M a c a u
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March 29, 2013 Friday - one day trip from Hong Kong -
Macau belongs to China, but there is no visa mostly neccessary - as an European I did not needed a visa. The currency on Macau is called Pataca, but they do accept also Hong Kong Dollar.
Macau can be reached by ship. Macau offers lots of shopping and historical buildings and temples as well as Hard Rock Cafe, “Little Las Vegas” etc.
Heidi Klums Wings
The seats and the view on the ship are quite nice and the ticket includes a small meal.
Arriving at Macau
Taking the bus to town
Bus to the area of Ruins of St. Paul’s, Old City Wall, Na Tcha Temple: Bus No.10, 10A, 11, 21A, 2, 3, 3A, 4, 5, 6, 7, 8A, 26A or 33 and debus at Avenida de Almeida Ribeiro and then walk down the Senado Square. Bus No. 17, 18, 8A, or 26 and debus at Camoes Square Station and walk along the tiled road for a few minutes.
Walking to the historic town towards the Ruins of St. Paul’s Church
Ruins of St. Paul’s
Built from 1582 to 1602 by the Jesuits, it was one of the largest Catholic churches in Asia, destroyed by a fire during a typhoon in 1835. It now consist of the southern stone fašade, intricately carved between 1620 & 1627 by Japanese Christians in exile from their homeland & local craftsmen under the direction of Italian Jesuit Carlo Spinola & the crypts of the Jesuits who established and maintained the Cathedral. The fašade sits on a small hill, 66 stone steps leading up to it. The carvings include Jesuit images with Oriental themes, such as a woman stepping on a seven-headed hydra, described by Chinese characters as ' Holy Mother tramples the heads of the dragon'. A few of the others are the founders of the Jesuit Order, the conquest of Death by Jesus & at the very top, a dove with wings outstretched.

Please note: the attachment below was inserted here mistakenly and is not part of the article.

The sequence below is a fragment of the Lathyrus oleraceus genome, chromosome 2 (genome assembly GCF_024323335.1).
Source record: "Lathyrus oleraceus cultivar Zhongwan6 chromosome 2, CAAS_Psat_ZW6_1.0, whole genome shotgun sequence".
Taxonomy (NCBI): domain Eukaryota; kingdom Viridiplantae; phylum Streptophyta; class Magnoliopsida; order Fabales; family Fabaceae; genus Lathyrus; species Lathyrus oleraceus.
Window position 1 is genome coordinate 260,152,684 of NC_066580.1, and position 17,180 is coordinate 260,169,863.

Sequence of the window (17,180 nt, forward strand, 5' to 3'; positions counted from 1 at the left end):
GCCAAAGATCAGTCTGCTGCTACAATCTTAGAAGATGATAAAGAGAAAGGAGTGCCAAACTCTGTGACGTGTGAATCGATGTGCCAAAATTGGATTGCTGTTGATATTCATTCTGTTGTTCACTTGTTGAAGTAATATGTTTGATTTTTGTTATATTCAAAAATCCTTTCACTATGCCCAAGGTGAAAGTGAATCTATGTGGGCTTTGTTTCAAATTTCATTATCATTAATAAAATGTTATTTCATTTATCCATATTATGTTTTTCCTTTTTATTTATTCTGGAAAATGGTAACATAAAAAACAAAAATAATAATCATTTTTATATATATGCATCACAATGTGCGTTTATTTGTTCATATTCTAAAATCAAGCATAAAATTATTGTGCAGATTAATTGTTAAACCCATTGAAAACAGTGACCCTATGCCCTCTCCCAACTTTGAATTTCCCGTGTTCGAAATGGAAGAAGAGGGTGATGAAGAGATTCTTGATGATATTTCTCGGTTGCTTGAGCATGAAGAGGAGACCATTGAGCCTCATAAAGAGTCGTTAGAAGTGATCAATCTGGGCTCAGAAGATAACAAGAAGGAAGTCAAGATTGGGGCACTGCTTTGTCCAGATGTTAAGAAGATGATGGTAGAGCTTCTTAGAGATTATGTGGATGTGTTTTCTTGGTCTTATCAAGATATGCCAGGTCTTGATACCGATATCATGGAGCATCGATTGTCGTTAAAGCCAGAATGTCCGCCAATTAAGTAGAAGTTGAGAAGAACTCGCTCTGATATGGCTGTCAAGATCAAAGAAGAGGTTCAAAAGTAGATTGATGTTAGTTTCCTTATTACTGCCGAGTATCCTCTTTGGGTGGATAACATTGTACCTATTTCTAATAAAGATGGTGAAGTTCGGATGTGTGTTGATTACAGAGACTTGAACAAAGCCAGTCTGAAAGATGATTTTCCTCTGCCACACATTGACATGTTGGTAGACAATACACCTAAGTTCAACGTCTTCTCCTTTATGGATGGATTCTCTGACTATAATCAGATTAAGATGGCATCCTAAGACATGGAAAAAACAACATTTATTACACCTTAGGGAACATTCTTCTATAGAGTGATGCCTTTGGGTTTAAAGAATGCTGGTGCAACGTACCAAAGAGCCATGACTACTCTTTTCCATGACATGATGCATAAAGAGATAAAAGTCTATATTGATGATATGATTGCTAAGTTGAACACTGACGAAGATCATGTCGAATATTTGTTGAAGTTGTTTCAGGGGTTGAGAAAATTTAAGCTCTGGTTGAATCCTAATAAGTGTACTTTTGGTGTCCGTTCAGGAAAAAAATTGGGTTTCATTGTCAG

Walking up to the Fortress
Big Building to the left: Grand Lisboa
A concert next to the fortress museum
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